With regard to the sequels to and remakes of your favorite properties from 1982-1993:
- Dan Aykroyd continues to promise Ghostbusters 3, revealing that the sequel plot centers on troubling research by Columbia University particle physicists.
- Director Gil Kenan (City of Ember) has begun to cast his remake of Poltergeist for a September shoot in Toronto. Plot details have surfaced.
- Sam Neill says it is unlikely he will be a part of Jurassic Park 4, in part because he believes it is a reboot.
More on each project after the jump.
Surprise! Those still crossing their fingers for the very long in-development Ghostbusters 3 were granted a glimmer of hope when we recently learned that the sequel could start filming next summer, but that hope has now swiftly been dashed out. Due to some financial uneasiness, Sony Pictures Entertainment is currently reassessing all of their projects in the pipeline. Per THR, any decision on Ghostbusters 3 has been postponed until the end of March, which means that the hoped-for Summer 2013 start date is no longer a possibility. Should Sony ultimately decide to move forward with the sequel, filming likely wouldn’t be able to get underway until next fall at the earliest.
The most recent draft of the script was written by Etan Cohen, and Ghostbusters I and II director Ivan Reitman had been set to return. I’m not sure we really need another Ghostbusters movie (especially now that Bill Murray is out), and I remain skeptical as to whether Ghostbusters 3 will actually come to fruition.
Ivan Reitman‘s Ghostbusters 3 has been in development hell for years, but we’re always hearing that it’s right around the corner. That may now be the case since we learned in August that the production had given up the ghost of getting Bill Murray to return (even if his character would have been a ghost). In July, Etan Cohen (Men in Black III) was tapped to re-write the script. The pieces seem to be falling into place, and now Deadline is reporting that Reitman is planning to shoot the sequel next summer.
If Ghostbusters 3 is going to happen, this is probably when. We don’t know if the sequel will still function as a reboot where a new, younger team of Ghostbusters are brought in to carry the franchise. That would probably be the preferred direction for Sony, but perhaps it’s best to focus on one film at a time considering how long it’s taken for the third movie to get in front of cameras.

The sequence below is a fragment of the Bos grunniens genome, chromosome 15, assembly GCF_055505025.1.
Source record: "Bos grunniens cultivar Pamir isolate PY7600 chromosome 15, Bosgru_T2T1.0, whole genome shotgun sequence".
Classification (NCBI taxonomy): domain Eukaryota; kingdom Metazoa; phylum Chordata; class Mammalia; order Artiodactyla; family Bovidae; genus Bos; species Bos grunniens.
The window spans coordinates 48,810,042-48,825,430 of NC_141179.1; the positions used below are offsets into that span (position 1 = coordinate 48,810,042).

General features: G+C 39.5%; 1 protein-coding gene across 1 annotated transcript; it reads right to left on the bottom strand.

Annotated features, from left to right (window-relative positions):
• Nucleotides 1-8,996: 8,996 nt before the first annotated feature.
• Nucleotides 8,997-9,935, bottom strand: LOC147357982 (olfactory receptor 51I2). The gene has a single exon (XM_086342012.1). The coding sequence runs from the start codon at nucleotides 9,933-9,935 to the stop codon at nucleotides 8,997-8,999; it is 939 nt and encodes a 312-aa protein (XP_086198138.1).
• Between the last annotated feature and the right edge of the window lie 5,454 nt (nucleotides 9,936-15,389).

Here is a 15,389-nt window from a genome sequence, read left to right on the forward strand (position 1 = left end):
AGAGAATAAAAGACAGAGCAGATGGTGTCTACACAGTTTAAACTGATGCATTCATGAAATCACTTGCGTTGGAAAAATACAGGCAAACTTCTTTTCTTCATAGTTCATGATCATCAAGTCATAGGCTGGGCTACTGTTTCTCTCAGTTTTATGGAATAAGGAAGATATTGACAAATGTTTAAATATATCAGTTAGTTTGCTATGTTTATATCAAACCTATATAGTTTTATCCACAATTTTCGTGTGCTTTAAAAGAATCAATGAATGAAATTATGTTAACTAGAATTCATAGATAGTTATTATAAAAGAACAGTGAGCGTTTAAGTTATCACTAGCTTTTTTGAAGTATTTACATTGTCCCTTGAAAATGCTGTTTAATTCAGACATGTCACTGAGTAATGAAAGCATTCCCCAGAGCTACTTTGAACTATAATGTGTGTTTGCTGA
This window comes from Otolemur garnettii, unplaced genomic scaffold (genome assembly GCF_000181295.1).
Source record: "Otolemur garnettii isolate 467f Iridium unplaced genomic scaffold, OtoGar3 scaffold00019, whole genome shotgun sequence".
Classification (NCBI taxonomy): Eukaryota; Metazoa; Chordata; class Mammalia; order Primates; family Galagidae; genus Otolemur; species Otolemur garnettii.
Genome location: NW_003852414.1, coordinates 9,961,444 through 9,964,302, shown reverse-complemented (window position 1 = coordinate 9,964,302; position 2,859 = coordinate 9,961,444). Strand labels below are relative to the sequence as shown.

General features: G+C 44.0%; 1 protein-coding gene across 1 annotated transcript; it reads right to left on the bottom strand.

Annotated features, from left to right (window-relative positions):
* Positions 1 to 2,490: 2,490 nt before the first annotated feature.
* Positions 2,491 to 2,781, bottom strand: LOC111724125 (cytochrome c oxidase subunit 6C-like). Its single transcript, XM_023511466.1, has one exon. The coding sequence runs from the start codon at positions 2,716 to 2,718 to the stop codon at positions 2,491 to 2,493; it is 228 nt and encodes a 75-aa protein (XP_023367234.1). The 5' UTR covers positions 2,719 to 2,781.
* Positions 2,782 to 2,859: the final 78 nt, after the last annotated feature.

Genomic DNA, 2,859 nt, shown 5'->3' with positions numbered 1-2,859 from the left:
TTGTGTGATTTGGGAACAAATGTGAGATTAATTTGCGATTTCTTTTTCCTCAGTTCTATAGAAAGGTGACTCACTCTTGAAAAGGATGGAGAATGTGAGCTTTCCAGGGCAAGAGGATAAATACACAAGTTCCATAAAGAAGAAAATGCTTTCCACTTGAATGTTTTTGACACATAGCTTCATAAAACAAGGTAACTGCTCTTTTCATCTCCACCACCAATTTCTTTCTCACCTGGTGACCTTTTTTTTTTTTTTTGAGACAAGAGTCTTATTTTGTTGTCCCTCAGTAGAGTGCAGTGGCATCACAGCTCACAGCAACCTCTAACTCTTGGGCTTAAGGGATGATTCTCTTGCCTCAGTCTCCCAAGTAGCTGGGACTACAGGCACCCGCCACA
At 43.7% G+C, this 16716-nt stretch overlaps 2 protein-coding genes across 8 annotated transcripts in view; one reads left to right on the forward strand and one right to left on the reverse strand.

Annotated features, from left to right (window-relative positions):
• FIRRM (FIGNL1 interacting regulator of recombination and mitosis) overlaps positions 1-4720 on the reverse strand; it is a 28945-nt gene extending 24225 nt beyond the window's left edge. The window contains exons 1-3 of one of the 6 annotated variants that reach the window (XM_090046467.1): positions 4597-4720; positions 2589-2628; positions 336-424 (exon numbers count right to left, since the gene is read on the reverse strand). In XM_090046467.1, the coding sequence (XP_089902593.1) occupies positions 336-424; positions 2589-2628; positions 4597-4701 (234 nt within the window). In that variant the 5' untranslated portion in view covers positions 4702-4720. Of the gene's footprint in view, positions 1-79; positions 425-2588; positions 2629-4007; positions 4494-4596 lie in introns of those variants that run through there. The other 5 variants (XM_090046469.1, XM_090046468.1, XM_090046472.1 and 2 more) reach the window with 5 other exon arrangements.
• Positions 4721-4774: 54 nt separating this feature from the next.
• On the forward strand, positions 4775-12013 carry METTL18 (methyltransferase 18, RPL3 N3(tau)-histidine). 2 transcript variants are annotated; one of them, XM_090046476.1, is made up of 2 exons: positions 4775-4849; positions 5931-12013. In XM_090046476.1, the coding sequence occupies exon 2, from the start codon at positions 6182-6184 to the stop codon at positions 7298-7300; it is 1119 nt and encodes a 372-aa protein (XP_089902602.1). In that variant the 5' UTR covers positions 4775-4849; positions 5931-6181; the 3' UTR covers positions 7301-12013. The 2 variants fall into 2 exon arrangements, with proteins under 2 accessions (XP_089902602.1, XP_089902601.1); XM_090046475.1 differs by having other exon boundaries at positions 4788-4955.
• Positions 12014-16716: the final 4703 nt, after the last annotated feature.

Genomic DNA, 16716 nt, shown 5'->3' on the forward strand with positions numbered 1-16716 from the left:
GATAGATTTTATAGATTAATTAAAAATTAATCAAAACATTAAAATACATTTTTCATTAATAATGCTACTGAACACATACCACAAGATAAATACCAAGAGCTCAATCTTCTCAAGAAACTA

Just in time for the presidential election, the hit romantic comedy Dave, from director Ivan Reitman and screenwriter Gary Ross, debuts on Blu-ray on September 25th, for the first time since its 1993 theatrical release. The film tells the story about what happens when the U.S. President goes into a coma and a mild-mannered office manager, named Dave Kovic (Kevin Kline), with an uncanny resemblance is hired to impersonate him and fool not only an entire country, but also an increasingly suspicious First Lady (Sigourney Weaver).
At a press day for the Blu-ray release, director Ivan Reitman and producer Lauren Shuler Donner talked about how Gary Ross came to write the film, how the script was developed, what made Kevin Kline the right actor to pull off the dual role, why Sigourney Weaver was the perfect First Lady, and how they think young audiences will react to the film today. Reitman also talked about the huge interest in sequels these days, the status of another Ghostbusters film and the Twins sequel, Triplets, and how he thinks audiences will be knocked out by the story they’re telling in Hitchcock (due out November 23rd and starring Anthony Hopkins and Helen Mirren), which he’s producing, and Shuler Donner talked about the importance of focusing on character when you’re making superhero movies, like she’s done with the X-Men films. Check out what they had to say after the jump.
Today, the Alamo Drafthouse announced a new film series, so it’s time for everyone outside of Austin, Texas to start seething with jealous rage. The programming series, “Presented in Amazing AlamoScope: 70mm at the Ritz”, will show off the beauty of 70mm film, which is the best way you can see some of cinema’s best classic films. It’s also becoming a rare experience as theaters and studios dump film for digital. For those living in Austin, Texas, you’ll be treated to a line-up that includes West Side Story, Cleopatra (the film sucks but the visual experience will be great), Ghostbusters, Indiana Jones and the Last Crusade, Baraka, Playtime, and Paul Thomas Anderson‘s new film, The Master. The Master will be shown beginning September 21st, so it’s possible that it could also play as part of Alamo’s Fantastic Fest, which runs from September 20 – 27th.
Hit the jump to check out the trailer for AlamoScope, along with the press release which will tell you when each of these films will be playing. Tickets for West Side Story are on sale now. You can also buy a badge providing access to all 7 films including The Master. The badge includes access to the first show on Saturday for all repertory films and the premiere screening of The Master on 9/21 at (approximately) 7:00pm.